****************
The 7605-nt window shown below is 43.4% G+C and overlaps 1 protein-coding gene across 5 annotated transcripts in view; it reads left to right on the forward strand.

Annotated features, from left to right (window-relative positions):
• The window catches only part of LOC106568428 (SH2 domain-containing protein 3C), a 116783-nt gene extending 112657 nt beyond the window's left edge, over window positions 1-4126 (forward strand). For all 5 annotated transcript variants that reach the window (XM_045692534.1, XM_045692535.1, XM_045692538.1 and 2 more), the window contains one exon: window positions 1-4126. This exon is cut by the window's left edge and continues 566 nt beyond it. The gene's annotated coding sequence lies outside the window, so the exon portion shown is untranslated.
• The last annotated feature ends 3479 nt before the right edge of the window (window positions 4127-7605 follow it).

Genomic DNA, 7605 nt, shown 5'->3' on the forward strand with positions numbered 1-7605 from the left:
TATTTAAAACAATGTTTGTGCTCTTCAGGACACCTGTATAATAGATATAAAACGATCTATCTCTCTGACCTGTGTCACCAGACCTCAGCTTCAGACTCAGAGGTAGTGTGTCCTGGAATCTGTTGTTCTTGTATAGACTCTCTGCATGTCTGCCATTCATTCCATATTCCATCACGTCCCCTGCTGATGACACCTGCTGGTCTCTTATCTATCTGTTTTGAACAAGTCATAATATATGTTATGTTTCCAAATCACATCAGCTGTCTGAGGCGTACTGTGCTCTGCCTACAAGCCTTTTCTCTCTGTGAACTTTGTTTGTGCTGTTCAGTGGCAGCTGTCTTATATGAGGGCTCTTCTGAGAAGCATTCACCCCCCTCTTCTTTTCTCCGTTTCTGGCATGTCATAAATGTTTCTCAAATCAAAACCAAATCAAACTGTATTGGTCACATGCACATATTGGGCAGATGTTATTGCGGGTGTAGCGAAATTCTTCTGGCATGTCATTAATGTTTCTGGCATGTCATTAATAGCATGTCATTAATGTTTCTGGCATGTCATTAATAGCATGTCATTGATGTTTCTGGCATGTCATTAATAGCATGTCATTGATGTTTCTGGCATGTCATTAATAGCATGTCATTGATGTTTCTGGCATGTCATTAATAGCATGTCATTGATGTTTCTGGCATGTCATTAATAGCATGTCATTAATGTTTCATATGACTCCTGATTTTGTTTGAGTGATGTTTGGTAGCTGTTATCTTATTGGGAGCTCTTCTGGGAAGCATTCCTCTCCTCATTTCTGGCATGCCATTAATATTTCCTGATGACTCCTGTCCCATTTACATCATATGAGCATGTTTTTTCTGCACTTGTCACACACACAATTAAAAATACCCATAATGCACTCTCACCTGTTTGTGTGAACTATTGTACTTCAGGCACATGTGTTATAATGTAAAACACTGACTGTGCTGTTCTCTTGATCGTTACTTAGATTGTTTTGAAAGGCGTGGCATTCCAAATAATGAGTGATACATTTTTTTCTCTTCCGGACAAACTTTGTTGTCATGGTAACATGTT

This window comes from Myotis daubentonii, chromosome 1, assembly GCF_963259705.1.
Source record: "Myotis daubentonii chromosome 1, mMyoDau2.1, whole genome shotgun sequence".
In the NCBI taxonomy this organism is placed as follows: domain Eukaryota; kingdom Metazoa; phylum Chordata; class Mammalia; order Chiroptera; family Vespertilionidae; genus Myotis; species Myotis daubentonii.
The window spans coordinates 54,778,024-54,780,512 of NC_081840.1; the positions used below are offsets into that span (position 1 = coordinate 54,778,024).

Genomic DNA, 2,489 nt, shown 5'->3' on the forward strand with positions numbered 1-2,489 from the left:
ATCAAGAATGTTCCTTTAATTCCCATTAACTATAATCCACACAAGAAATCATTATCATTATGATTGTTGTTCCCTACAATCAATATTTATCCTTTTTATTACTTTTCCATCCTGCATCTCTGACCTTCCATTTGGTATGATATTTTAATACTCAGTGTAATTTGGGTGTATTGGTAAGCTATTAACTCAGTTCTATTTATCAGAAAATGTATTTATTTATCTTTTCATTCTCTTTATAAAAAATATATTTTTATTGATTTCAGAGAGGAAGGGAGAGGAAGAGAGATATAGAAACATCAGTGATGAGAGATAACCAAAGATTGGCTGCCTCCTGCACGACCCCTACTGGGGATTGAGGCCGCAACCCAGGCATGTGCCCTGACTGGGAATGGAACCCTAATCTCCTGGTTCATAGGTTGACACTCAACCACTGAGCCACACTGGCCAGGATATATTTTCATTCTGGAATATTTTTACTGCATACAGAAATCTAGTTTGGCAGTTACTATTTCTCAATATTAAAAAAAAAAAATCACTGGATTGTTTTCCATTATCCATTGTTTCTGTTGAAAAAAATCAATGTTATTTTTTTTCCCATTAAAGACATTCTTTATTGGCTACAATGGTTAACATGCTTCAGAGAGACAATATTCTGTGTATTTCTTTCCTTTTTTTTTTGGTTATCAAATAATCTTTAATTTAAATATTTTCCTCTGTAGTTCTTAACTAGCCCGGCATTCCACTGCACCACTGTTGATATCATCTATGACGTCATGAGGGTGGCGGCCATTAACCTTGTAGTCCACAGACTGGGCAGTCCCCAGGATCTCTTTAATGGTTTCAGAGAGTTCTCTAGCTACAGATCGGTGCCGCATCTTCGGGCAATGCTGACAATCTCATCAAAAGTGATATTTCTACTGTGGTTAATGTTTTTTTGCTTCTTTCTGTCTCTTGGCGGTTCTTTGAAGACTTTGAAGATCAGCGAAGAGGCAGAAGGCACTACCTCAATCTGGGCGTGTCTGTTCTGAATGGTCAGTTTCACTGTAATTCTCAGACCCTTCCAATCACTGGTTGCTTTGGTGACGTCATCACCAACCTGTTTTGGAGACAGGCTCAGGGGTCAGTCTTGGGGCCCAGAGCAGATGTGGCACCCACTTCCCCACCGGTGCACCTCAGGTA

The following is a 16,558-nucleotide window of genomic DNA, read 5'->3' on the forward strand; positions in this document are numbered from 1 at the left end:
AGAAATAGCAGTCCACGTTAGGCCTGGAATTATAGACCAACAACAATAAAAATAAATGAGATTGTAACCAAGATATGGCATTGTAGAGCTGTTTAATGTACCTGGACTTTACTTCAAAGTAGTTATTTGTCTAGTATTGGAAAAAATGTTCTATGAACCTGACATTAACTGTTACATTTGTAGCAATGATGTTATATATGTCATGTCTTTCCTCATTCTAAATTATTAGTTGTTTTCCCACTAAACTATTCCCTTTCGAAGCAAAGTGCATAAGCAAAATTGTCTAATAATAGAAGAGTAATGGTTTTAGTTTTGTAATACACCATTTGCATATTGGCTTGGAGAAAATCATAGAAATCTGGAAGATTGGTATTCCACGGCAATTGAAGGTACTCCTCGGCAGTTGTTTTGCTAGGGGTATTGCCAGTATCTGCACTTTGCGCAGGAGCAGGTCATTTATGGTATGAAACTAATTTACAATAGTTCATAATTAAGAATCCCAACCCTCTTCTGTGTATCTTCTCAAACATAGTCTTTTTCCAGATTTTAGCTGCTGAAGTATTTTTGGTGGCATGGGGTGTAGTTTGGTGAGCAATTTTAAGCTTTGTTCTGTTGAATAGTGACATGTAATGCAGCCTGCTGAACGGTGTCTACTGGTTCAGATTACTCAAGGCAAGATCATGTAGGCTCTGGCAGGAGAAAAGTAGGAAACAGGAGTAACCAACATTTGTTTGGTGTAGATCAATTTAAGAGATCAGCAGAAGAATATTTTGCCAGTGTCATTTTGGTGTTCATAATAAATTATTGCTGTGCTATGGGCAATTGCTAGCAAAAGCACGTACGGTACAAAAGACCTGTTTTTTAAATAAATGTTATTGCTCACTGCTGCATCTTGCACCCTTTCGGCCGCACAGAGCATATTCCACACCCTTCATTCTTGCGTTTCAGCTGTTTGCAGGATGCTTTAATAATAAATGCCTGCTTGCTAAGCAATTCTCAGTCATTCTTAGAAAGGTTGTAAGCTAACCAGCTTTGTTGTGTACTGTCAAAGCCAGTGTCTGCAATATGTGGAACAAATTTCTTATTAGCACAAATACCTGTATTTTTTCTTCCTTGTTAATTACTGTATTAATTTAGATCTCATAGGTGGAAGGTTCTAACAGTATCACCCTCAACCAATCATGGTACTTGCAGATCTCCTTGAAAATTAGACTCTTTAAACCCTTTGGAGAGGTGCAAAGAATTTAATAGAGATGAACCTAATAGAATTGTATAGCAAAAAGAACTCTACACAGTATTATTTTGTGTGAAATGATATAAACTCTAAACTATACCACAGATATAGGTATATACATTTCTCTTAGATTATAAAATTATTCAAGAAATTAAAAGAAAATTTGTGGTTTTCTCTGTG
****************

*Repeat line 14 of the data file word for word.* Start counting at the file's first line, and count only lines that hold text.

AGAAATAGCAGTCCACGTTAGGCCTGGAATTATAGACCAACAACAATAAAAATAAATGAGATTGTAACCAAGATATGGCATTGTAGAGCTGTTTAATGTACCTGGACTTTACTTCAAAGTAGTTATTTGTCTAGTATTGGAAAAAATGTTCTATGAACCTGACATTAACTGTTACATTTGTAGCAATGATGTTATATATGTCATGTCTTTCCTCATTCTAAATTATTAGTTGTTTTCCCACTAAACTATTCCCTTTCGAAGCAAAGTGCATAAGCAAAATTGTCTAATAATAGAAGAGTAATGGTTTTAGTTTTGTAATACACCATTTGCATATTGGCTTGGAGAAAATCATAGAAATCTGGAAGATTGGTATTCCACGGCAATTGAAGGTACTCCTCGGCAGTTGTTTTGCTAGGGGTATTGCCAGTATCTGCACTTTGCGCAGGAGCAGGTCATTTATGGTATGAAACTAATTTACAATAGTTCATAATTAAGAATCCCAACCCTCTTCTGTGTATCTTCTCAAACATAGTCTTTTTCCAGATTTTAGCTGCTGAAGTATTTTTGGTGGCATGGGGTGTAGTTTGGTGAGCAATTTTAAGCTTTGTTCTGTTGAATAGTGACATGTAATGCAGCCTGCTGAACGGTGTCTACTGGTTCAGATTACTCAAGGCAAGATCATGTAGGCTCTGGCAGGAGAAAAGTAGGAAACAGGAGTAACCAACATTTGTTTGGTGTAGATCAATTTAAGAGATCAGCAGAAGAATATTTTGCCAGTGTCATTTTGGTGTTCATAATAAATTATTGCTGTGCTATGGGCAATTGCTAGCAAAAGCACGTACGGTACAAAAGACCTGTTTTTTAAATAAATGTTATTGCTCACTGCTGCATCTTGCACCCTTTCGGCCGCACAGAGCATATTCCACACCCTTCATTCTTGCGTTTCAGCTGTTTGCAGGATGCTTTAATAATAAATGCCTGCTTGCTAAGCAATTCTCAGTCATTCTTAGAAAGGTTGTAAGCTAACCAGCTTTGTTGTGTACTGTCAAAGCCAGTGTCTGCAATATGTGGAACAAATTTCTTATTAGCACAAATACCTGTATTTTTTCTTCCTTGTTAATTACTGTATTAATTTAGATCTCATAGGTGGAAGGTTCTAACAGTATCACCCTCAACCAATCATGGTACTTGCAGATCTCCTTGAAAATTAGACTCTTTAAACCCTTTGGAGAGGTGCAAAGAATTTAATAGAGATGAACCTAATAGAATTGTATAGCAAAAAGAACTCTACACAGTATTATTTTGTGTGAAATGATATAAACTCTAAACTATACCACAGATATAGGTATATACATTTCTCTTAGATTATAAAATTATTCAAGAAATTAAAAGAAAATTTGTGGTTTTCTCTGTG